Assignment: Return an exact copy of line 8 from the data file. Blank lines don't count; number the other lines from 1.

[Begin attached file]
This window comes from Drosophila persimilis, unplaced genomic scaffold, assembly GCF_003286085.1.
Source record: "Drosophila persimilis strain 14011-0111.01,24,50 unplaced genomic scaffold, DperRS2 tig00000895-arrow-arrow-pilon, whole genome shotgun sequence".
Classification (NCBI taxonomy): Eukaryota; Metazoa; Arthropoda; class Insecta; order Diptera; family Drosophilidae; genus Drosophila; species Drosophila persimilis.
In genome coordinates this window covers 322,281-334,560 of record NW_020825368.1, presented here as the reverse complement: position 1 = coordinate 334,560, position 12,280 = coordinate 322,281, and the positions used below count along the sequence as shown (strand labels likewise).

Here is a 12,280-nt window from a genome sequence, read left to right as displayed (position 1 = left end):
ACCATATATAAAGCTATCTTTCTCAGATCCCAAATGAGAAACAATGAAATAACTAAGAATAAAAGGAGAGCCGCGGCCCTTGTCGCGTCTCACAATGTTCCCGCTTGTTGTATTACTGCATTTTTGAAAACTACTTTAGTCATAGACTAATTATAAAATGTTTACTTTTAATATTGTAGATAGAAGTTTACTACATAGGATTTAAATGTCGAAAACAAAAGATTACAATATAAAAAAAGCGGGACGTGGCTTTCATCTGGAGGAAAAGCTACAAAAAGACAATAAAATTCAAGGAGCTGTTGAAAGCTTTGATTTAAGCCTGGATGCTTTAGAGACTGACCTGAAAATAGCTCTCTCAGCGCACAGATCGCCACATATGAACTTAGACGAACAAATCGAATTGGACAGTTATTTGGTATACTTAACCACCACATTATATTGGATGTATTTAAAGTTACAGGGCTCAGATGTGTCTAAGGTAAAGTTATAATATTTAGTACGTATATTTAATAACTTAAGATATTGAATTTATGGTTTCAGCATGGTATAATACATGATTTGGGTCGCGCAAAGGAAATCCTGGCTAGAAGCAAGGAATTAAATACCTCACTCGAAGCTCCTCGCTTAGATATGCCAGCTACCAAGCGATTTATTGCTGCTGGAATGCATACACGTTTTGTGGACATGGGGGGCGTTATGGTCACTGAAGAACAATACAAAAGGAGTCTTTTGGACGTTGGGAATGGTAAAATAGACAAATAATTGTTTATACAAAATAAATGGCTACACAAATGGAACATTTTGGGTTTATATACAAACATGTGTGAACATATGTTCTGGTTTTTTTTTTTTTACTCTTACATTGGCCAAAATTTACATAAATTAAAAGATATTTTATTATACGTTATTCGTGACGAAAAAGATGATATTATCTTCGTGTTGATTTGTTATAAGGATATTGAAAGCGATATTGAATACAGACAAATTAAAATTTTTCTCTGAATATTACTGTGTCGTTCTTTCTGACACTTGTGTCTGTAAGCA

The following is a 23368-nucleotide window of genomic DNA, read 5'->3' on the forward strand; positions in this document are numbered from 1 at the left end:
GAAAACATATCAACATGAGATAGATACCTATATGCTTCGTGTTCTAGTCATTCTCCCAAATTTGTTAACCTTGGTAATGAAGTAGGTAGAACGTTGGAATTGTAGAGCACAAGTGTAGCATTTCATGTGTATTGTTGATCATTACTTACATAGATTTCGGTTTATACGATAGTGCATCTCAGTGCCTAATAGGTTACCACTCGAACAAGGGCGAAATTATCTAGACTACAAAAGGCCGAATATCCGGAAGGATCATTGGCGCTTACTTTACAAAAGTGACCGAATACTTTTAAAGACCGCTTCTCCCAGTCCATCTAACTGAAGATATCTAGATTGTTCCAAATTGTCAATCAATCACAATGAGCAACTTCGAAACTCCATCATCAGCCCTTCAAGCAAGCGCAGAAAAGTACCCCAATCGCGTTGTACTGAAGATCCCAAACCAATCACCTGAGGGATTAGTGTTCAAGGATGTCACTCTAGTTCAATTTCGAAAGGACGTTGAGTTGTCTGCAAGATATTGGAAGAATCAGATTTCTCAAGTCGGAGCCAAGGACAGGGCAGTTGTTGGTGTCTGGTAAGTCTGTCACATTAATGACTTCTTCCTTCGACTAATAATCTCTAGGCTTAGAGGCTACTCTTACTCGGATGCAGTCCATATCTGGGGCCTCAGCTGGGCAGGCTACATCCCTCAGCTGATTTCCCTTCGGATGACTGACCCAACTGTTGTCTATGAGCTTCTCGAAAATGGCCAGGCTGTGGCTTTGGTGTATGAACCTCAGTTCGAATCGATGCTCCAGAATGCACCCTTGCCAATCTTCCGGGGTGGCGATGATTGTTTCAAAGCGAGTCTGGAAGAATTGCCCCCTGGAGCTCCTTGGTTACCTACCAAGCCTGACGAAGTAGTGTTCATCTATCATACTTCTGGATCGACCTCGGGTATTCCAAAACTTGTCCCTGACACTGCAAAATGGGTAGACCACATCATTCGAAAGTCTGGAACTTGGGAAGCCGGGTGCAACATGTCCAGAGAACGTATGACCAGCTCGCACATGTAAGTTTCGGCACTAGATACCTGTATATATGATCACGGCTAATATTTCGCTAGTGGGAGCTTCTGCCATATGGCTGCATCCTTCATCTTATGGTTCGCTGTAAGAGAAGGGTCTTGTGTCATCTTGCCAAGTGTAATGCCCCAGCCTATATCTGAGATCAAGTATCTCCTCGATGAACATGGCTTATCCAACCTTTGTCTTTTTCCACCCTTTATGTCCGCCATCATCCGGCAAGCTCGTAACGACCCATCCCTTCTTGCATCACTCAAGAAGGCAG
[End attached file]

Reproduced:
GAAAACATATCAACATGAGATAGATACCTATATGCTTCGTGTTCTAGTCATTCTCCCAAATTTGTTAACCTTGGTAATGAAGTAGGTAGAACGTTGGAATTGTAGAGCACAAGTGTAGCATTTCATGTGTATTGTTGATCATTACTTACATAGATTTCGGTTTATACGATAGTGCATCTCAGTGCCTAATAGGTTACCACTCGAACAAGGGCGAAATTATCTAGACTACAAAAGGCCGAATATCCGGAAGGATCATTGGCGCTTACTTTACAAAAGTGACCGAATACTTTTAAAGACCGCTTCTCCCAGTCCATCTAACTGAAGATATCTAGATTGTTCCAAATTGTCAATCAATCACAATGAGCAACTTCGAAACTCCATCATCAGCCCTTCAAGCAAGCGCAGAAAAGTACCCCAATCGCGTTGTACTGAAGATCCCAAACCAATCACCTGAGGGATTAGTGTTCAAGGATGTCACTCTAGTTCAATTTCGAAAGGACGTTGAGTTGTCTGCAAGATATTGGAAGAATCAGATTTCTCAAGTCGGAGCCAAGGACAGGGCAGTTGTTGGTGTCTGGTAAGTCTGTCACATTAATGACTTCTTCCTTCGACTAATAATCTCTAGGCTTAGAGGCTACTCTTACTCGGATGCAGTCCATATCTGGGGCCTCAGCTGGGCAGGCTACATCCCTCAGCTGATTTCCCTTCGGATGACTGACCCAACTGTTGTCTATGAGCTTCTCGAAAATGGCCAGGCTGTGGCTTTGGTGTATGAACCTCAGTTCGAATCGATGCTCCAGAATGCACCCTTGCCAATCTTCCGGGGTGGCGATGATTGTTTCAAAGCGAGTCTGGAAGAATTGCCCCCTGGAGCTCCTTGGTTACCTACCAAGCCTGACGAAGTAGTGTTCATCTATCATACTTCTGGATCGACCTCGGGTATTCCAAAACTTGTCCCTGACACTGCAAAATGGGTAGACCACATCATTCGAAAGTCTGGAACTTGGGAAGCCGGGTGCAACATGTCCAGAGAACGTATGACCAGCTCGCACATGTAAGTTTCGGCACTAGATACCTGTATATATGATCACGGCTAATATTTCGCTAGTGGGAGCTTCTGCCATATGGCTGCATCCTTCATCTTATGGTTCGCTGTAAGAGAAGGGTCTTGTGTCATCTTGCCAAGTGTAATGCCCCAGCCTATATCTGAGATCAAGTATCTCCTCGATGAACATGGCTTATCCAACCTTTGTCTTTTTCCACCCTTTATGTCCGCCATCATCCGGCAAGCTCGTAACGACCCATCCCTTCTTGCATCACTCAAGAAGGCAG